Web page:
TPx has a full range of state-of-the-art protections and mitigation services, all offered on a cost-effective, managed basis. Managed security is always up to date, which means that the latest threats and security incidents can be quickly identified and receive an immediate response. Call your TPx representative today to find out how we help you navigate the always-evolving threat landscape.


About the Author

Adam Weber leads the development of TPx’s security product offerings. He has more than 15 years of experience in security and cybersecurity, both in the public and private sectors. He is a 12-year U.S. Army veteran in communications and was deployed to two combat zones. He has also worked with U.S. government agencies like U.S. Transcom (U.S. Military Transportation Command), DISA (Defense Information Systems Agency), and NGA (National Geospatial Agency). In his spare time, he is a computer and technology hobbyist who enjoys building his own networks, servers, labs, and security infrastructure. Adam holds an MBA from McKendree University and CISSP, CASP, CEH, and Security+ certifications.


stay secure on a limited budget

The ambition and dedication of small and midsize businesses (SMBs) drive the modern U.S. economy. These businesses face special challenges in the IT space because they don’t have the staffing, institutional knowledge and financial resources that larger enterprises do.

The Threat Landscape for SMBs

99.7% of all U.S. businesses have fewer than 500 employees. That huge footprint makes SMBs a prime target for cyberthreats, cybercrimes, and data breaches and theft – and an attack can have a devastating effect on an SMB’s viability.  The small to midsize business is an increasingly attractive target to malicious actors and cybercriminals because it is often unable to maintain the tools, skills, knowledge, and staff required to adequately defend the business.

According to Barkly, 57% of SMBs reported an increase in cyberattack volume in the last year. However, even though cyberattacks are becoming more sophisticated, only 36% of SMBs expect to be willing or able to increase their cybersecurity budget in FY2019.  These numbers point to a chilling existential risk to the survival of SMBs that rely on access to their data.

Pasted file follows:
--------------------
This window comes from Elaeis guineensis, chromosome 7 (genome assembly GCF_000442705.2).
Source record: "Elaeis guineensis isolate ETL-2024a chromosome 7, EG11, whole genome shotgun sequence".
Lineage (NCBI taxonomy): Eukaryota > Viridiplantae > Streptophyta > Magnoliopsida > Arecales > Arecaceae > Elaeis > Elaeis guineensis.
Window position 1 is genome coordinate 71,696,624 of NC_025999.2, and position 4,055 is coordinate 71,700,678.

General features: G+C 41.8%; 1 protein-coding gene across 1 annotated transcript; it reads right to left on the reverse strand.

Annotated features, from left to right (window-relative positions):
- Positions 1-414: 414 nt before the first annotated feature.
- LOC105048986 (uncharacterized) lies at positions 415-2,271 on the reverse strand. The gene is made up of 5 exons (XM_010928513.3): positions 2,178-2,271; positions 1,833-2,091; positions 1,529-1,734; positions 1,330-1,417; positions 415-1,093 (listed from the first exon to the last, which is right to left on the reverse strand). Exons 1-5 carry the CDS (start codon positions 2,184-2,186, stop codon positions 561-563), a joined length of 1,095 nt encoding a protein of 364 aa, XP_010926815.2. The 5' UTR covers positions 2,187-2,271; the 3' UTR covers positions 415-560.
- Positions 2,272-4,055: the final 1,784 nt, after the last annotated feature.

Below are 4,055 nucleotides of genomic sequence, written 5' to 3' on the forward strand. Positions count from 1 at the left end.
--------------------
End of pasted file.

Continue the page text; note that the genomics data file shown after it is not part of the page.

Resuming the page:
The Securities and Exchange Commission (SEC)’s Public Statement plainly states:

Cybersecurity is clearly a concern that the entire business community shares, but it represents an especially pernicious threat to smaller businesses. The reason is simple: small and midsize businesses (“SMBs”) are not just targets of cybercrime, they are its principal target. In fact, the majority of all targeted cyberattacks last year were directed at SMBs.

Why Are SMBs Being Targeted?

The same SEC Public Statement also indicates that many SMBs cannot handle a cyberattack effectively on their own.  A survey in the same report indicated that as many as 27% of SMBs have no cybersecurity protocols at all, and as many as 60% of them did not respond to a cyberattack correctly.  These conditions are exactly what a cybercriminal or malicious actor needs to continue perpetrating their attacks.

The question of “why” SMBs are being targeted at such high rates is easy to define.  It’s much harder to change the characteristics that make SMBs a high-priority target.  However, one thing is certain: money is a primary motivator for cyber adversaries. Cybercriminals are either trying to steal the SMB’s money directly, or they’re looking for data that they can sell for a profit on the black market.

Whether the discussion about how to assist SMBs in their cyber defense is about training, education, tools, skilled employees, around-the-clock monitoring, or using the most up-to-date technology to mitigate threats and vulnerabilities, the sticking point is always about the budget, the financials, and the overall impact on the business plan.

Managed Solutions for SMB Cybersecurity

Some SMBs will attempt to “go it alone.”  According to a report from Trustwave and Osterman Research, in 2014 SMBs spent $156 per user on security solutions (software, hardware, services and other technology), compared to $72 for enterprises.  Of this spend, only about 19% was dedicated to managed or cloud services.

The conclusion of this report indicates that security solutions for SMBs are often too expensive to purchase outright, which is why Managed Service Providers (MSPs) have been a financial relief to them.  Investments in inclusive infrastructure solutions, software solutions, computing solutions, or expert staff are cost-prohibitive for most SMBs.  MSPs provide these solutions at a fraction of the cost.  MSPs have the knowledge to monitor for, assess, analyze, report on, mitigate, and remediate cybersecurity threats and vulnerabilities for many customers at once, without having to undertake the onerous financial burden that an SMB would undoubtedly face on its own.